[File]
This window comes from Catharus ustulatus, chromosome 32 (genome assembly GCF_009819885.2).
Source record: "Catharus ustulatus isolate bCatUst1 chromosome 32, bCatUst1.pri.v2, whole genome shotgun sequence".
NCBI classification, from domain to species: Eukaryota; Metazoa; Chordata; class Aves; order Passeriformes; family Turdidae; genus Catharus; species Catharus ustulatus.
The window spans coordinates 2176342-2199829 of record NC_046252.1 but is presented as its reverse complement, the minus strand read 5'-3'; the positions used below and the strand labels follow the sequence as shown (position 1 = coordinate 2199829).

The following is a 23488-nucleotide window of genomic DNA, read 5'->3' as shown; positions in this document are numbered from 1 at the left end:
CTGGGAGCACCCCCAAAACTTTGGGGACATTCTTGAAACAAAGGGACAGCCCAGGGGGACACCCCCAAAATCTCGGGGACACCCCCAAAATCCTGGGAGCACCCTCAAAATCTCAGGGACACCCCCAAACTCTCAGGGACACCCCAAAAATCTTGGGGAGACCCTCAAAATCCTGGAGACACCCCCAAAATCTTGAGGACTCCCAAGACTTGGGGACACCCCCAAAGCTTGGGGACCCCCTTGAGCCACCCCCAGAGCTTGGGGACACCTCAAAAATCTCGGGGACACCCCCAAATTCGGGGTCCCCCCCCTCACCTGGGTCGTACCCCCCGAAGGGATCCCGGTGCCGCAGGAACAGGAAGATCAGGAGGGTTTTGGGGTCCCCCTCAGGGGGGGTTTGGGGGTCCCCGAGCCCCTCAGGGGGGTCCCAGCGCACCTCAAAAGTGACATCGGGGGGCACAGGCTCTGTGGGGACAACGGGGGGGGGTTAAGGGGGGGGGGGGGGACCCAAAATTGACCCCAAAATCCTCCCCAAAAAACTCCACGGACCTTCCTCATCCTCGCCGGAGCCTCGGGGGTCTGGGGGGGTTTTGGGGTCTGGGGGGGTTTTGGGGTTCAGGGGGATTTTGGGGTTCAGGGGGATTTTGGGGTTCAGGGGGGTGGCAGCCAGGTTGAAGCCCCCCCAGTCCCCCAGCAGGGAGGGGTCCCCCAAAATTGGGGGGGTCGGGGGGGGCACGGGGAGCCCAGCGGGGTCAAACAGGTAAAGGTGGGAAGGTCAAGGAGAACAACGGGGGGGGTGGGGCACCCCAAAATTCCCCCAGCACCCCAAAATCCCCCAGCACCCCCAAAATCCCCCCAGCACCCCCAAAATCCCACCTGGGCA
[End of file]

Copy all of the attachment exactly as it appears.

This window comes from Catharus ustulatus, chromosome 32 (genome assembly GCF_009819885.2).
Source record: "Catharus ustulatus isolate bCatUst1 chromosome 32, bCatUst1.pri.v2, whole genome shotgun sequence".
NCBI classification, from domain to species: Eukaryota; Metazoa; Chordata; class Aves; order Passeriformes; family Turdidae; genus Catharus; species Catharus ustulatus.
The window spans coordinates 2176342-2199829 of record NC_046252.1 but is presented as its reverse complement, the minus strand read 5'-3'; the positions used below and the strand labels follow the sequence as shown (position 1 = coordinate 2199829).

The following is a 23488-nucleotide window of genomic DNA, read 5'->3' as shown; positions in this document are numbered from 1 at the left end:
CTGGGAGCACCCCCAAAACTTTGGGGACATTCTTGAAACAAAGGGACAGCCCAGGGGGACACCCCCAAAATCTCGGGGACACCCCCAAAATCCTGGGAGCACCCTCAAAATCTCAGGGACACCCCCAAACTCTCAGGGACACCCCAAAAATCTTGGGGAGACCCTCAAAATCCTGGAGACACCCCCAAAATCTTGAGGACTCCCAAGACTTGGGGACACCCCCAAAGCTTGGGGACCCCCTTGAGCCACCCCCAGAGCTTGGGGACACCTCAAAAATCTCGGGGACACCCCCAAATTCGGGGTCCCCCCCCTCACCTGGGTCGTACCCCCCGAAGGGATCCCGGTGCCGCAGGAACAGGAAGATCAGGAGGGTTTTGGGGTCCCCCTCAGGGGGGGTTTGGGGGTCCCCGAGCCCCTCAGGGGGGTCCCAGCGCACCTCAAAAGTGACATCGGGGGGCACAGGCTCTGTGGGGACAACGGGGGGGGGTTAAGGGGGGGGGGGGGGACCCAAAATTGACCCCAAAATCCTCCCCAAAAAACTCCACGGACCTTCCTCATCCTCGCCGGAGCCTCGGGGGTCTGGGGGGGTTTTGGGGTCTGGGGGGGTTTTGGGGTTCAGGGGGATTTTGGGGTTCAGGGGGATTTTGGGGTTCAGGGGGGTGGCAGCCAGGTTGAAGCCCCCCCAGTCCCCCAGCAGGGAGGGGTCCCCCAAAATTGGGGGGGTCGGGGGGGGCACGGGGAGCCCAGCGGGGTCAAACAGGTAAAGGTGGGAAGGTCAAGGAGAACAACGGGGGGGGTGGGGCACCCCAAAATTCCCCCAGCACCCCAAAATCCCCCAGCACCCCCAAAATCCCCCCAGCACCCCCAAAATCCCACCTGGGCA